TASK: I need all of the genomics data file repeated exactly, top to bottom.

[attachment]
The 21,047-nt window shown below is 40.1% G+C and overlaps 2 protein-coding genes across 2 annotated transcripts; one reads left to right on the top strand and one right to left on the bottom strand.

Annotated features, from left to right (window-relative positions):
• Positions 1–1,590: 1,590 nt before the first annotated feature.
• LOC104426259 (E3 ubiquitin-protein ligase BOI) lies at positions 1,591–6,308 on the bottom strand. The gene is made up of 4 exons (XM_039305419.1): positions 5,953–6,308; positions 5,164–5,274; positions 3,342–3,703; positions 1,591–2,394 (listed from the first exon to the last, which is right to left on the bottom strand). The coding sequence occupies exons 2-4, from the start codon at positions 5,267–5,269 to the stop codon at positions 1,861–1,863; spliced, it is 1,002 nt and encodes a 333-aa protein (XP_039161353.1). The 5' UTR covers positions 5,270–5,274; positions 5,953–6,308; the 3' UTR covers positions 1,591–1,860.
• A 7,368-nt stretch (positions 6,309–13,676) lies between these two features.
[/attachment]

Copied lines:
The 21,047-nt window shown below is 40.1% G+C and overlaps 2 protein-coding genes across 2 annotated transcripts; one reads left to right on the top strand and one right to left on the bottom strand.

Annotated features, from left to right (window-relative positions):
• Positions 1–1,590: 1,590 nt before the first annotated feature.
• LOC104426259 (E3 ubiquitin-protein ligase BOI) lies at positions 1,591–6,308 on the bottom strand. The gene is made up of 4 exons (XM_039305419.1): positions 5,953–6,308; positions 5,164–5,274; positions 3,342–3,703; positions 1,591–2,394 (listed from the first exon to the last, which is right to left on the bottom strand). The coding sequence occupies exons 2-4, from the start codon at positions 5,267–5,269 to the stop codon at positions 1,861–1,863; spliced, it is 1,002 nt and encodes a 333-aa protein (XP_039161353.1). The 5' UTR covers positions 5,270–5,274; positions 5,953–6,308; the 3' UTR covers positions 1,591–1,860.
• A 7,368-nt stretch (positions 6,309–13,676) lies between these two features.